“Honey, I don’t know how to tell you this, but—I’m not your dad.”

Well. Duh.

And yet–that was my husband, within the past week. For the record, it’s been 14 years since we said “I do.”

But it seems I was still giving him reason to remind me who I married (and who I didn’t).

See, it’d been a whirlwind week, and my husband was getting ready to travel for the next five. We were looking for solid family time with great memories. I cooked up a big meal for us to savor around the table, with visions of newly-minted family memories curling up from our plates.

However, when faced with stress, my husband is a let’s-order-pizza-because-who-wants-the-cooking-and-dishes-circus-in-town kind of guy. Although he was certainly appreciative of my efforts and the food, when I pressed him further—my carefully concocted family dinner wasn’t speaking his language, so to speak. Both his mother and step-mother dreaded cooking, and when family meals come around, Chinet and Solo are still the welcome additions to any family party. They want to enjoy chatting it up with everyone else, and not around a steaming stove or sudsy sink.

So when guests at our wedding showers proclaimed, “When you marry someone, you marry their family”—it only gets more true as my marriage gets older.

“Our families are the most powerful group to which we will ever belong.”[1]

Peter Scazzero

Clearly, we’re talking more than Little Caesar’s and plasticware.

Our families have great potential to deal with how we fight, how we handle money, how we handle work, how we handle sex. To ignore their influence would be to usher in whatever we’re not willing to admit is there.

If that’s true—have you considered some of the most influential bedfellows, so to speak, in your marriage? Consider some questions to help you explore some of the ways your home of origin plays a weighty role in a relationship you might have thought was only about the two of you.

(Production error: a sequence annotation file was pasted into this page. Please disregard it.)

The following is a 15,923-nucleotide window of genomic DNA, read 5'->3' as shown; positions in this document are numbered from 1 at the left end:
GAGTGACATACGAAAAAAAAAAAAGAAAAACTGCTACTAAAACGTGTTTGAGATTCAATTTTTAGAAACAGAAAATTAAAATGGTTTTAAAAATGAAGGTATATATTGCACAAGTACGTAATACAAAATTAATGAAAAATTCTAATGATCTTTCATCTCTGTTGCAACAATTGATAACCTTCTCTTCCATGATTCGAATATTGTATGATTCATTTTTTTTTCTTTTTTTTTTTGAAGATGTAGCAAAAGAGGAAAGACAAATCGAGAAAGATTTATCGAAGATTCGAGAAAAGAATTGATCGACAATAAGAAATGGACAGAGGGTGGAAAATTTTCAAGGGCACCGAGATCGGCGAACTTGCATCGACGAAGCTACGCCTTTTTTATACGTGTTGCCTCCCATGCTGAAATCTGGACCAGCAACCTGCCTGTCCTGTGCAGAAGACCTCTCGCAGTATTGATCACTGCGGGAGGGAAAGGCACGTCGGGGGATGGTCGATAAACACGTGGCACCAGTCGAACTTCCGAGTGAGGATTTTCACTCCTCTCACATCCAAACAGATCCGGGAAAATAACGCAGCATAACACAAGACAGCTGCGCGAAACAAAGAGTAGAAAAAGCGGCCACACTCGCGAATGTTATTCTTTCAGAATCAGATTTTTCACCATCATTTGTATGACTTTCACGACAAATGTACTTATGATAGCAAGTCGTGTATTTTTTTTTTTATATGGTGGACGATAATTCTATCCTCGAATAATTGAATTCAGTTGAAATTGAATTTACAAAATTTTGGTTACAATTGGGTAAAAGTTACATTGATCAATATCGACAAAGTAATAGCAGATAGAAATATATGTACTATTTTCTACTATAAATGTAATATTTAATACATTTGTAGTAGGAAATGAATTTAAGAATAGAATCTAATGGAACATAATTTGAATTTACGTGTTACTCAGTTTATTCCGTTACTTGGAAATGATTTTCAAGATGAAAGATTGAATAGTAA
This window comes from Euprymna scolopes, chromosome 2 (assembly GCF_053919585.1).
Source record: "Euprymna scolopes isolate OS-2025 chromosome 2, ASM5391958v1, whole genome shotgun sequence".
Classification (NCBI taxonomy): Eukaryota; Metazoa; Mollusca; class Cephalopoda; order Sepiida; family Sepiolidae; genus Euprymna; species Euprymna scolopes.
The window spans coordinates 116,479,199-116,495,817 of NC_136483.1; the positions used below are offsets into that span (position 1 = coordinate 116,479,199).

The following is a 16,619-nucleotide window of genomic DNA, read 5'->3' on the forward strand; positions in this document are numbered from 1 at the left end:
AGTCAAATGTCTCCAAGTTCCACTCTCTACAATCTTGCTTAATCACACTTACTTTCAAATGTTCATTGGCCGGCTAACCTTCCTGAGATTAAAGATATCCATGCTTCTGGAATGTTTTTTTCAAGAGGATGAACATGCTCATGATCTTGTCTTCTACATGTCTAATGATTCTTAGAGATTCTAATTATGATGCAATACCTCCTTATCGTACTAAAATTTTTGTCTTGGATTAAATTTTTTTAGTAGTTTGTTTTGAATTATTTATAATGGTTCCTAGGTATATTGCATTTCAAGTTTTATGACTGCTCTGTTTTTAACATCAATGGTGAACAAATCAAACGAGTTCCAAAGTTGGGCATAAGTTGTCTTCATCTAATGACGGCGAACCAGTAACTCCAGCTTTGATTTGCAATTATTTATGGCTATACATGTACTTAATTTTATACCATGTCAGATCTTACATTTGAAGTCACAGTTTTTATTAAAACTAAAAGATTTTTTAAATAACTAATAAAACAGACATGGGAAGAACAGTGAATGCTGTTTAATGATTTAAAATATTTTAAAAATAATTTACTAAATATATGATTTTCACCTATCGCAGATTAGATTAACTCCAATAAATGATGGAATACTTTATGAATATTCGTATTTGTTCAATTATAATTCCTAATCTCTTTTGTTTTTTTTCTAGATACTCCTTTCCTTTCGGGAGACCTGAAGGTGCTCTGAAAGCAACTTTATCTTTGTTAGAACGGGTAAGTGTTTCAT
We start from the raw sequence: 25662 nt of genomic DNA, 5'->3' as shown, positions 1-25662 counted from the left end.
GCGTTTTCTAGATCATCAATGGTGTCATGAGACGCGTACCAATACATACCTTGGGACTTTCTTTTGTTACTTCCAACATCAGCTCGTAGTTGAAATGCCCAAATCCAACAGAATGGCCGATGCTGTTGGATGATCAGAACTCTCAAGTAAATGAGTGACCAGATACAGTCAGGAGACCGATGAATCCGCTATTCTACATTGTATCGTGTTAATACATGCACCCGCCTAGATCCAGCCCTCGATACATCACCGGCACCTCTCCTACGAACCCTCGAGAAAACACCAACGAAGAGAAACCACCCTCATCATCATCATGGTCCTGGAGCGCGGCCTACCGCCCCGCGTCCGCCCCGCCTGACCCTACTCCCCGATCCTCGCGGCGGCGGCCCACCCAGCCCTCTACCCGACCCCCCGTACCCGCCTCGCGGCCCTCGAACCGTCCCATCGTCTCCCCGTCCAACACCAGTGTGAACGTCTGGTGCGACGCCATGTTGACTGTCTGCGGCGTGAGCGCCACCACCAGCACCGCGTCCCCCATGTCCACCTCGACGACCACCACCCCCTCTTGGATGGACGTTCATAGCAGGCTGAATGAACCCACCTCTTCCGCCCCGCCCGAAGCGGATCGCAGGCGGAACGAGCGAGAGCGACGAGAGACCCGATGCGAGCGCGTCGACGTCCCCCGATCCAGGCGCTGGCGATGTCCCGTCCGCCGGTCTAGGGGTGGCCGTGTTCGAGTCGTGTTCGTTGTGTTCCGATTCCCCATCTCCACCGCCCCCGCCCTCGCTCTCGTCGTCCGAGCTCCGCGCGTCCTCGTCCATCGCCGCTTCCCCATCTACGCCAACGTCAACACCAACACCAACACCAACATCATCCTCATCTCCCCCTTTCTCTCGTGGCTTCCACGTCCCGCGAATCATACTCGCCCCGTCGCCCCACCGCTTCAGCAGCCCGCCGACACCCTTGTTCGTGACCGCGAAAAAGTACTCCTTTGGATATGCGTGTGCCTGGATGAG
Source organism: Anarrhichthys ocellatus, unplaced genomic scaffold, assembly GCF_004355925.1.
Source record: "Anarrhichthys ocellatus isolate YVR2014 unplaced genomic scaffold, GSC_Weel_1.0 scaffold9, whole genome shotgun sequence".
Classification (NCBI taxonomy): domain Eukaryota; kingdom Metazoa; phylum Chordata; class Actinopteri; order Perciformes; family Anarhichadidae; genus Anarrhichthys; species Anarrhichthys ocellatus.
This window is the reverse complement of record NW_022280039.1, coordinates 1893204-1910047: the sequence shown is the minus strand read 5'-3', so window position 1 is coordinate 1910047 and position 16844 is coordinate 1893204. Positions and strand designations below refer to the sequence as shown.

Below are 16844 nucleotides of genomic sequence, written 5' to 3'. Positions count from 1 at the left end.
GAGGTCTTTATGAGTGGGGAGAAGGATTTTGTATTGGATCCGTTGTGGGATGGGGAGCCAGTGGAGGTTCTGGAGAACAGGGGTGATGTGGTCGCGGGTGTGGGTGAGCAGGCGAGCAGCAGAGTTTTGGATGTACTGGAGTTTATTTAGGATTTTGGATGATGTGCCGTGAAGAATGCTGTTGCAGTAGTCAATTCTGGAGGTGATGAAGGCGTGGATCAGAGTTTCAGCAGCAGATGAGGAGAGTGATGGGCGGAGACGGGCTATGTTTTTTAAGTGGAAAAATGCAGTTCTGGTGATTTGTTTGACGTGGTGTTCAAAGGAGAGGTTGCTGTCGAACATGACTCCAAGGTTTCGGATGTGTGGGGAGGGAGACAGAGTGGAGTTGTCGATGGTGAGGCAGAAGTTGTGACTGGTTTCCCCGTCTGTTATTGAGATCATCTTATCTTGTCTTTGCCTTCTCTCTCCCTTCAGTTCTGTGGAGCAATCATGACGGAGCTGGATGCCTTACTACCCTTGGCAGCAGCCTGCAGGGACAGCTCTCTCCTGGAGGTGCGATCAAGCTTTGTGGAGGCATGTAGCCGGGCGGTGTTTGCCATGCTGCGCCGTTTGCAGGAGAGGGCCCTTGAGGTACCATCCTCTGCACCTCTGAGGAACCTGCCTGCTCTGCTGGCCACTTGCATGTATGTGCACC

Take some time to talk about it.

Get the ball rolling: What were your separate families’ views, spoken and unspoken, on…

  • The roles of males and females?
  • Affection and how it’s displayed?
  • How to handle conflict?
  • Sexuality?
  • The handling of anger, sadness, and fear?
  • The role you played in your family?
  • Faith?
  • Rest, relaxation, and recreation?
  • Celebrations and milestones?
  • Parenting?
  • Work?
  • Time?
  • Money?

You also might consider…

  • Your family’s unique weaknesses and strengths
  • The top five traits your family would find valuable
  • The top five events in your family’s timeline that most changed or influenced your life
  • Your cultural and/or geographic influences (Did you live in a small town? Near the beach? Was your family of Italian ancestry? Hispanic? Etc.)
  • Your family’s socioeconomic status and its influence

Fortunately, Scazzero writes, though our family history lives inside all of us—especially those who attempt to bury it—the great news of Christianity is that our family of origin does not have to negatively determine our future.[2]

Your family history doesn’t have to shackle your marriage: It can set your marriage free.


[1] For more in-depth discussion on such an influential topic, the author recommends Scazzero, Peter. Emotionally Healthy Spirituality: Unleash a Revolution in Your Life in Christ. Nashville, TN: Thomas Nelson (2006). This quotation is from p. 95.

[2] Ibid, p. 96, 102.